Trinidad & Tobago: Year in Review 2019

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After three successive years of recession, Trinidad and Tobago’s growth is estimated to have remained flat during 2019, according to IMF data. However, a more significant expansion of 1.5% is expected for 2020 as both gas production and non-oil exports are set to increase.

Last December the Central Bank of T&T (CBTT) decided to hold the benchmark repurchase rate, better known as the repo rate, at 5%. The rate has remained the same since late 2018, in line with low domestic inflation of 0.3%, stable oil prices and a sturdier global macroeconomic outlook.

In terms of lending, 2019 figures were mixed. Credit lent to the private sector decreased marginally from 4.5% in July 2019 to 4.3% in September 2019. By September consumer credit had grown by 5.9% and real estate mortgages by 10.9%.

In spite of stable or increased availability of credit, smaller and medium-sized enterprises across a number of sectors were challenged by a shortage of foreign currency. This restricted the ability of some actors to procure construction materials or import goods, and resulted in the restriction of a foreign currency spending limit on some credit cards.

The flow of currency is controlled by the CBTT, which conducts fortnightly sales to authorised dealers that then exchange T&T dollars for businesses.

See also: The Report – Trinidad & Tobago 2018

Healthy gains for hydrocarbons

Despite delays in a number of hydrocarbons projects and maintenance at two natural gas platforms, the energy sector saw fairly healthy growth in 2019. In the third quarter natural gas production rose by 3.7% year-on-year (y-o-y) to 3.6bn standard cu feet per day. This led to increases in liquefied natural gas and petrochemicals, which grew by 8% and 23.3%, respectively.

While crude oil production fluctuated throughout the year, it increased marginally from 58,000 barrels per day (bpd) in January to 59,000 bpd in August.

Following delays from the Venezuelan government regarding the development of a cross-border shallow natural gas field – which was initially agreed upon in 2013 – the government of T&T gave Shell the go-ahead to develop the field in June, after Venezuela signalled that it would no longer be participating in the project. The Loran-Manatee field holds an estimated 10trn standard cu feet of gas.

Modest growth in non-oil sectors

While non-oil sectors have not fully shouldered the fall in oil prices, there has been modest growth in certain segments such as distribution and finance, according to the CBTT.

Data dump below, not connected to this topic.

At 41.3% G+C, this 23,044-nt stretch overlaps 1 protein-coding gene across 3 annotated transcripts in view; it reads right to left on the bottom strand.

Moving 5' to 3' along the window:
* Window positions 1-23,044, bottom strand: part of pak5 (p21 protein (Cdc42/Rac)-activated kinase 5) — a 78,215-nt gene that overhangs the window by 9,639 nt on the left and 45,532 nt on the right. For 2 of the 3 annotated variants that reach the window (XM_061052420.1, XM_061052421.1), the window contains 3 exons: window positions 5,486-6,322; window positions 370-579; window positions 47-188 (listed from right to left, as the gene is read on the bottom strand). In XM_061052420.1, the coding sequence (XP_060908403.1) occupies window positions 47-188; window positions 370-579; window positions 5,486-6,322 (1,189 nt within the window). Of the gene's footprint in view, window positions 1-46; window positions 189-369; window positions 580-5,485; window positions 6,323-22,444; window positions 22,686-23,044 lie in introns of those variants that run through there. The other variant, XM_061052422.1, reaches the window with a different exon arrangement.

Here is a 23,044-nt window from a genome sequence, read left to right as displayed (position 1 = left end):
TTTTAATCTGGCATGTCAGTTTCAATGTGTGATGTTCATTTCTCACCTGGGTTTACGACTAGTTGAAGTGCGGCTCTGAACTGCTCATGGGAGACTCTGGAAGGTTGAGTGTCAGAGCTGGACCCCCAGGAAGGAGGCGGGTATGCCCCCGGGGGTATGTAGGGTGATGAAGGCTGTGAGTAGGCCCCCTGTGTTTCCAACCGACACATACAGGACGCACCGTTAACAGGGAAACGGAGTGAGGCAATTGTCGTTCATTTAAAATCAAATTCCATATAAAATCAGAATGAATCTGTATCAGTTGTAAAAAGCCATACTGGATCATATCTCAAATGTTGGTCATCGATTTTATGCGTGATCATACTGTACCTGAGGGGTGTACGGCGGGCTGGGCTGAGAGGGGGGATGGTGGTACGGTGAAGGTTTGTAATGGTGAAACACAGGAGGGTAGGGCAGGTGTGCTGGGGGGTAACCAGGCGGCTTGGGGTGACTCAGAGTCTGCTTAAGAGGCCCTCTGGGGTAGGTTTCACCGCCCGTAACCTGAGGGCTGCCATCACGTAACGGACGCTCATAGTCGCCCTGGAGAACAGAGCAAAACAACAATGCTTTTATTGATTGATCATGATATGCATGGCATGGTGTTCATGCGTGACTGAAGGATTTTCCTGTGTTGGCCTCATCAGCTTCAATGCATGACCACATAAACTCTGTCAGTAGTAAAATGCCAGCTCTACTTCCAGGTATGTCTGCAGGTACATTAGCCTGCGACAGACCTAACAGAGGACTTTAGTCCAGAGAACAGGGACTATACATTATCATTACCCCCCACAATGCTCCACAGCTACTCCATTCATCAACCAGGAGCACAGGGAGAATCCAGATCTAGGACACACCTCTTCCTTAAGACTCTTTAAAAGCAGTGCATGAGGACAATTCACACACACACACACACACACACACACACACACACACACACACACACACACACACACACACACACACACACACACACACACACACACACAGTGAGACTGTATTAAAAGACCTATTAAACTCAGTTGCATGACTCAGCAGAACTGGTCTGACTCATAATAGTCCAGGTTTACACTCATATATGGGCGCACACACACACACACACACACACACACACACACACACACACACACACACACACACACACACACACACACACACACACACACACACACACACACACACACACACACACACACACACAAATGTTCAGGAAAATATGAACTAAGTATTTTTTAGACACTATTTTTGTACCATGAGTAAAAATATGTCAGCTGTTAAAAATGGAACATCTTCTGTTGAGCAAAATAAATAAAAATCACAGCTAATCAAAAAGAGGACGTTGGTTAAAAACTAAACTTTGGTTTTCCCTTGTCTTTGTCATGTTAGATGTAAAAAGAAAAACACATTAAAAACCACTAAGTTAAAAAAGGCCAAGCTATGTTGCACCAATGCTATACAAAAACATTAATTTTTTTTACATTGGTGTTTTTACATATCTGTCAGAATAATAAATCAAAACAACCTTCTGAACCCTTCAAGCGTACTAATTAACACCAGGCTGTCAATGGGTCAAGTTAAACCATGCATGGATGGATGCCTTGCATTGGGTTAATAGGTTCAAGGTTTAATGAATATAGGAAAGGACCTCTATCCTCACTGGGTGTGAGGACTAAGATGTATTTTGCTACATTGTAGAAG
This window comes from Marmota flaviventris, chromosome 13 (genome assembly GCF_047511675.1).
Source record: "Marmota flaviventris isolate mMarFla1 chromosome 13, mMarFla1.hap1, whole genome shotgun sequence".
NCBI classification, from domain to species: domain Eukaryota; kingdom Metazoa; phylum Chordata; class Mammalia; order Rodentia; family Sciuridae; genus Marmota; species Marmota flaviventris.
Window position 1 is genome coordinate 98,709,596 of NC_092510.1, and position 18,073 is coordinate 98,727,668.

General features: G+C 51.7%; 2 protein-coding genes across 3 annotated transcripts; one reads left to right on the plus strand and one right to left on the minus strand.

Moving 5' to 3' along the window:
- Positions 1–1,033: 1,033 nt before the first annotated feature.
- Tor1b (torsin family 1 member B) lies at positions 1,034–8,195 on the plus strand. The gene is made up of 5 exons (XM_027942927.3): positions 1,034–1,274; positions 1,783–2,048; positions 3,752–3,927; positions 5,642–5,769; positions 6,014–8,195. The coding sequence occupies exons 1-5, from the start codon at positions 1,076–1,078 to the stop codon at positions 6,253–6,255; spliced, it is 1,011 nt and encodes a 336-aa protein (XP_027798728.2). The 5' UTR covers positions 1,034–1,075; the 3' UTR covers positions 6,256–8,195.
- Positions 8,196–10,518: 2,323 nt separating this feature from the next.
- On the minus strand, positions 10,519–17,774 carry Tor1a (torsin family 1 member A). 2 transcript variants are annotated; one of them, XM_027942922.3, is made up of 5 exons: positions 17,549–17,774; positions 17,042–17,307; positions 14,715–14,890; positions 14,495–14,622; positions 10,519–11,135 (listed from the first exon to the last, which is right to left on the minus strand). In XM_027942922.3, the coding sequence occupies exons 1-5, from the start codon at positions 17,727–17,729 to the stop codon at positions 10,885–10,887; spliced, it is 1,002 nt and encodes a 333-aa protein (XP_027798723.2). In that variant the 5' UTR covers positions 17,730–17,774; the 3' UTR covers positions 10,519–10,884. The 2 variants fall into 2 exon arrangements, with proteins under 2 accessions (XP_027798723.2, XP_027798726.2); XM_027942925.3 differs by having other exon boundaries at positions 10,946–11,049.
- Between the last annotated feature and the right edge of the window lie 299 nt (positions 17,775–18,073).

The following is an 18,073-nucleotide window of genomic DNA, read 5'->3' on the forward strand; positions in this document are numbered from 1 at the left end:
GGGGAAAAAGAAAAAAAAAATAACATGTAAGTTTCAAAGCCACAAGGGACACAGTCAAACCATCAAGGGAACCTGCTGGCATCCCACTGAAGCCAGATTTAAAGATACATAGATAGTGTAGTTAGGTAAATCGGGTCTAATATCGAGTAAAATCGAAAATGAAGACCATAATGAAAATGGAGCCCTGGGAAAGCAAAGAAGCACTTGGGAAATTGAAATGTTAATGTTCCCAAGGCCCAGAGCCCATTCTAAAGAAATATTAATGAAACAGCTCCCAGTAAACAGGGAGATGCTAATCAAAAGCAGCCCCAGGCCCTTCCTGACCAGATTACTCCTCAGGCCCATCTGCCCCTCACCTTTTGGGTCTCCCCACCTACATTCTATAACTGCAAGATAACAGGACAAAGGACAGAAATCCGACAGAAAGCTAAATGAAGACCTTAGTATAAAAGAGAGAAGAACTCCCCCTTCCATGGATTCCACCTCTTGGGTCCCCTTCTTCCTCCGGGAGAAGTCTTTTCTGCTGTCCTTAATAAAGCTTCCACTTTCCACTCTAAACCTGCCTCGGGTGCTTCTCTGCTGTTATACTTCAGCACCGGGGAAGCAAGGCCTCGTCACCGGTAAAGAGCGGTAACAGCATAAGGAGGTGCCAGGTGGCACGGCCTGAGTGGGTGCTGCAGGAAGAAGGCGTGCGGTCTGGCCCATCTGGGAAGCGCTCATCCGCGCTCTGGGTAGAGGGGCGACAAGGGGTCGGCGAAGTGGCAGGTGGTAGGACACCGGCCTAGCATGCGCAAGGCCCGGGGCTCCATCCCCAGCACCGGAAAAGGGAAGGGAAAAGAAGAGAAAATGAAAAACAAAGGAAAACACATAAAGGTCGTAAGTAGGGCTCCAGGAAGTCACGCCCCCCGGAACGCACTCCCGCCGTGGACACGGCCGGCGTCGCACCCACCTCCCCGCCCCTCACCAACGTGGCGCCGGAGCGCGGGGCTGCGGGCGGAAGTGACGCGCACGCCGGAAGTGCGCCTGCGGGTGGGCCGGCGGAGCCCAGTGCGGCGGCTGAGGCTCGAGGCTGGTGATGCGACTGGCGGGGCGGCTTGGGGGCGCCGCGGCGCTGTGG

Positive growth in cement production in Trinidad also points to an uptick in the construction sector, which has been particularly resilient thanks to continued government spending on infrastructure.

In addition to spurring activity, key road construction projects – such as the San Fernando-Point Fortin Highway and the Valencia-Toco Roadway – will open up economic developments in Trinidad’s least-developed regions.

One particular standout sector has been non-oil-related manufacturing exports, which amounted to TT$6.07bn ($897.7m) between January and June 2019, representing a 22% y-o-y rise, according to figures from the Ministry of Trade and Industry.

Manufacturing of non-alcoholic beverages witnessed the most notable growth, followed by alcoholic spirits and plastic bottles, with exports increasing by 63%, 48% and 43%, respectively. These goods performed well across the board, increasing their volumes to both traditional and non-traditional markets.

Harnessing the potential benefits of Venezuelan migration

Venezuela, which lies 15 km off the Trinidadian coast, has in the past given an economic boost to T&T thanks to shared offshore oil and gas projects. More recently, however, this proximity has resulted in an increase in the number of Venezuelan refugees fleeing the humanitarian crisis.

Although Colombia is thought to have received the most Venezuelans living overseas, T&T has some of the highest levels in comparison to its overall population size, with an estimated 60,000 refugees now residing there.

In January 2020 the government offered a six-month extension to Venezuelans who were granted permission to remain in the June 2019 government programme designed to formalise refugees in the country. The June initiative involved a two-week registration process that granted refugees the right to stay for between six months and a year, as well as basic health care. An estimated 16,500 registered during this period.

Although this sharp increase in the population clearly has implications for financing the country’s social services, there has been a notable economic benefit recorded from their presence.

For instance, refugees have helped fill low-skilled job vacancies, in turn providing a boost to consumer spending, a trend that has also been seen in other recipient countries such as Colombia.

Moreover, the Spanish-language skills of the Venezuelans could result in greater engagement in terms of both trade and investment with neighbouring Latin American economies, a long-term goal of T&T’s trade policy.


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